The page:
All profit supporting special needs music education and Help Musicians
Tutorials

Oiling the action - question on viscosities...

AdamBradley

Member
Messages
134
So I've had my beautiful sax for a year now, I had it checked over briefly at a workshop I went to, which came back with a glowing report ("If all saxes I looked at where like this, I'd be out of a job"), however what with university deadlines building up the last couple of months I've gotten rather slack with both my playing and my cleaning routines. I had a nasty shock when this morning I caught a nasty whiff that smelt almost like a smoker's tonsils, and decided I'd better give it a good clean. I decided to turn this into a bit of overall maintenance, and so whipped out my trusty Haynes Manual!

Gear oil, 75w90, it says, so I went to the garage and found nothing above 15w40! The cashier wanted to know if I was oiling a tank. A quick look on wikipedia and it seems I might be confusing gear oil and motor oil.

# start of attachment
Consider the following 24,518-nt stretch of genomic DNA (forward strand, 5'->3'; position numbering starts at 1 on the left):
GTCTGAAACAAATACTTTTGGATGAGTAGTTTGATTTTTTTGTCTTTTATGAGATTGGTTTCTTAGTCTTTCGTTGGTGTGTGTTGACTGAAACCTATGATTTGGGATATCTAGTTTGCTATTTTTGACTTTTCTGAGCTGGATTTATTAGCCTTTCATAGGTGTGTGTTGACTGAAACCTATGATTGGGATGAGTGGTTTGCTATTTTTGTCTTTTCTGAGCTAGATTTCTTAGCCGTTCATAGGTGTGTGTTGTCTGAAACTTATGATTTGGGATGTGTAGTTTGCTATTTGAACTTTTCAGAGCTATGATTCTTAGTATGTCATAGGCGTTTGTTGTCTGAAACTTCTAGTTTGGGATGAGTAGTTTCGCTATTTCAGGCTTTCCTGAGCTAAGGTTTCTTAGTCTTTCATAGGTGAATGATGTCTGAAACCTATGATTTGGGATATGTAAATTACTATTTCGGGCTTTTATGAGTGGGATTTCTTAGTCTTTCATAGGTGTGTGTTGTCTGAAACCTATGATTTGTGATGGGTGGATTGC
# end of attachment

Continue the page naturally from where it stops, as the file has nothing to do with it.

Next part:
"For example, many modern gearboxes use a 75W90 gear oil, which is actually of equivalent viscosity to a 10W40 motor oil."

Not particularly wanting to damage my baby, I thought it best to check in here before I buy anything. Rather helpfully, Sainsbury's don't appear to have a website listing the wares they sell in their petrol stations.

Anyone able to help? :)
 
Messages
509
standard music shop instrument oil tends to be a bit runny, try Wilkinsons i believe they do a gear oil of about the right viscocity for a couple of quid.
regards Zoot.
 

kevgermany

ex Landrover Nut
Subscriber
Messages
21,947
yes, 15W-40 is engine oil.

Almost all garages, Halfords and the like will have the gear oil. But... make sure it's dot 4 spec or lower, the higher spec can be corrosive to brass. Both are still made as a lot of older gear boxes have brass in them.

I think music medic do a very thick oil, much thicker than gear oil, but I haven't tried it.

Have been using gear oil since getting Stephen's book. Works well, but is a touch smelly.
 

Fraser Jarvis

Well-Known Member
Messages
1,910
Yes as Kev said above gear oil is very smelly...almost to the point of nausious, not something i would want anywere near my sax, just use good old 3in 1 oil available from anywere, plus it has a handy dripper on the lid.
 

Justin Chune

Well-Known Member
Messages
3,024